In times of increasing competitiveness, the importance of operations planning has become very important in a wide range of industries. Customers today expect quick responses to their orders. They are demanding more and more customized products which they are able to find from different suppliers easily in terms of price and service levels. In order to survive in such a competitive environment, companies are trying to structure their supply chains in order to minimize costs, maximize profits and service levels. Manufacturers have to think in-advance much before the arrival of actual customer orders, especially in a Make-to-Order (MTO) production systems.
MTO is a complex supply chain where raw material and resource availability, assembly and production capacities and other supply chain attributes should be considered in order to promise customer orders. In such an environment, determining which orders to accept and which to reject is one of the most important decisions. Available-to-Promise (ATP) is a business function which has the capability to respond to customer requests by matching them with enterprise resources and at the same time provides acceptable scheduled ship dates.
Available-to-Promise (ATP) enabled solutions usually follow below 4 step process methodology for promising delivery dates.
Stage 1: Customer Segmentation
Stage 2: ATP Allocation
Stage 3: Order Promising
Stage 4: Forward Scheduling
In Stage 1 Customer information, nature of orders we have received in the past and customer type is evaluated in order to define customer classes. The focus is on the profit which each customer gives, type of the customer and the degree of the ordered product complexity.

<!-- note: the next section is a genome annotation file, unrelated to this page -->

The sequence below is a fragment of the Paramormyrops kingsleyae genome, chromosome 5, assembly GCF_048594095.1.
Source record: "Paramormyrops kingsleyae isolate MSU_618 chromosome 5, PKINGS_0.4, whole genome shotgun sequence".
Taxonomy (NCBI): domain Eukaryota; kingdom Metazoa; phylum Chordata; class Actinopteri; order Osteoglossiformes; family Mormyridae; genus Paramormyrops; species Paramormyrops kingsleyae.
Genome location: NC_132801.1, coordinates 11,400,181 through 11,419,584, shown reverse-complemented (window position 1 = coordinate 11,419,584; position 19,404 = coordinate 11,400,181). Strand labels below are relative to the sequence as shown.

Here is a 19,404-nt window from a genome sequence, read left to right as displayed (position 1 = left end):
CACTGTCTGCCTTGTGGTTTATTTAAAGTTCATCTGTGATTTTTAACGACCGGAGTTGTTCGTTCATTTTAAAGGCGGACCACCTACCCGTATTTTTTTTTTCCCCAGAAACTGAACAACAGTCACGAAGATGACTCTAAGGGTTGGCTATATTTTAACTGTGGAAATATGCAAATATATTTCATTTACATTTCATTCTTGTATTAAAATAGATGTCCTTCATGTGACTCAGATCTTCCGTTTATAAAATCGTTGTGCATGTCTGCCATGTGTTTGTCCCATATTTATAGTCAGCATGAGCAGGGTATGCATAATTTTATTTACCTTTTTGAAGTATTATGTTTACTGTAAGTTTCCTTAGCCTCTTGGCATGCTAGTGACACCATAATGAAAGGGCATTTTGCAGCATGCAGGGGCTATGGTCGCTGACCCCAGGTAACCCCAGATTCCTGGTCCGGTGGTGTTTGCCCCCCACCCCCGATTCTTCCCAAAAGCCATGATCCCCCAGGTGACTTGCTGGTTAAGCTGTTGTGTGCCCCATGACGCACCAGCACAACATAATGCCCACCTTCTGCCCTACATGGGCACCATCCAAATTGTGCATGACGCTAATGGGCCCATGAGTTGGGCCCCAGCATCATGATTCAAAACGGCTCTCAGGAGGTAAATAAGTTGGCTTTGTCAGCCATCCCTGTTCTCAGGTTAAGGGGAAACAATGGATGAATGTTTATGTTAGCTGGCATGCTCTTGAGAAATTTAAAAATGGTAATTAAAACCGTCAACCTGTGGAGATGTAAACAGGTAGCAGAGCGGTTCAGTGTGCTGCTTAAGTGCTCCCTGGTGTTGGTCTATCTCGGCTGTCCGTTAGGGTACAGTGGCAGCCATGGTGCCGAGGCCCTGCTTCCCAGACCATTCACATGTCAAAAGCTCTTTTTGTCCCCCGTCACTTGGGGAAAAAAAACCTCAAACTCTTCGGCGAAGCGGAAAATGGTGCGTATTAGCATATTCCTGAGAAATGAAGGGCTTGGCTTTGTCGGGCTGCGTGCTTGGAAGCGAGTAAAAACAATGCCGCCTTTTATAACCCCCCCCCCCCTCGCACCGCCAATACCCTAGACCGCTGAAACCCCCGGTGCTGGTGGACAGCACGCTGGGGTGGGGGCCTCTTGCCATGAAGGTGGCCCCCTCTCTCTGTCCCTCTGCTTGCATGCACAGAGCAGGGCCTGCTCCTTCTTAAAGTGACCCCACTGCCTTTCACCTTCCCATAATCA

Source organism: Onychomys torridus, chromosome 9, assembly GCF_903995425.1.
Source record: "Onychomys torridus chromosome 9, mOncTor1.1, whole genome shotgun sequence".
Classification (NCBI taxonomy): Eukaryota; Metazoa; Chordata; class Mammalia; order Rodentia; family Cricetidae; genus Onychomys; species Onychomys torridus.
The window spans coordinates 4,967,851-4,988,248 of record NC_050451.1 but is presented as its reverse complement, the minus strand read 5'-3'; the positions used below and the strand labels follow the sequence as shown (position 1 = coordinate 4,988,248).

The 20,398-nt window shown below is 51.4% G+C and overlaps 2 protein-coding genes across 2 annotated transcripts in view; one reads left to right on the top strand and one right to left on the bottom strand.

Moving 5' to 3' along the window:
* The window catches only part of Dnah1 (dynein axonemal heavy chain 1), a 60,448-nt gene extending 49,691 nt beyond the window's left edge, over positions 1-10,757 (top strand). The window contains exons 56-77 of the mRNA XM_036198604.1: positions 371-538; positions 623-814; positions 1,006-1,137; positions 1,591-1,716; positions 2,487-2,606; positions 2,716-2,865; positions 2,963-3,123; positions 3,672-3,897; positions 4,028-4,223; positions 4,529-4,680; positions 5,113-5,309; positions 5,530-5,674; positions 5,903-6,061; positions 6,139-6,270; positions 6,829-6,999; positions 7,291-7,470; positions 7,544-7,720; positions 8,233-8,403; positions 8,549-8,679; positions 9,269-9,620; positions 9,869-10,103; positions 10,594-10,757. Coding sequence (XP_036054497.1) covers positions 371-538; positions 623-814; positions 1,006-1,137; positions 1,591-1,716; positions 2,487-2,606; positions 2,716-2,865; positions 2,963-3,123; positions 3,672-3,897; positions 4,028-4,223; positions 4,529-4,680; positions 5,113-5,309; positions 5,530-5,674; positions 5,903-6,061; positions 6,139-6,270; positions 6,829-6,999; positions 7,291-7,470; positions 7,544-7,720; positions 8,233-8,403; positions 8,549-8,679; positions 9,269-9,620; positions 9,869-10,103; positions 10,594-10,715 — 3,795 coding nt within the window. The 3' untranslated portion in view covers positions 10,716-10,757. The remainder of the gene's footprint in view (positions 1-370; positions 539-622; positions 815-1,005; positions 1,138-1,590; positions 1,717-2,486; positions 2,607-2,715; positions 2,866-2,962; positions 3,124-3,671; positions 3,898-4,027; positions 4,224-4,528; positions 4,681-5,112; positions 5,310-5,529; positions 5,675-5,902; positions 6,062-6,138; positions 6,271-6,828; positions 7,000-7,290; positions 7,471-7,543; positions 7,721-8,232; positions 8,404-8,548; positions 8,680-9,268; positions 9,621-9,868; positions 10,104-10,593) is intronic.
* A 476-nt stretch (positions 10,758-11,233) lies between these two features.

For Stage 2 Available to promise engine runs and allocation is executed for the customer classes defined above. This stage also needs information of the consensus forecast from Demand Planning for each customer class and supply planning information from Master Production Schedule.
Under Stage 3 Available to promise engine generates expected scheduled delivery dates if the order is accepted and the material and resource capacity is available.
All the orders which could not be fulfilled due to any constraints in material or resources in Stage 3 are passed through the Stage 4 of forward scheduling which calculates about what could be future dates when we can deliver the product.
One of the biggest challenges in demand fulfilment in MTO environment is to implement the model in practice and to get a good balance between solution quality and short response time. Hence there is a strong need to have accurate and clean master data available in the ERP system. If business rules and framework is created which could overcome the limitations, order promising can be made very accurate and enhance the customer service levels.
About the Author
Manmeet Walia has more than 10 years of experience managing and implementing Oracle (VCP/Fusion Cloud) and non-Oracle suite of products in Supply Chain Planning. His focus areas are advisory and solutions consulting for manufacturing organizations in Supply Chain Management, Customer Experience Management and Manufacturing Execution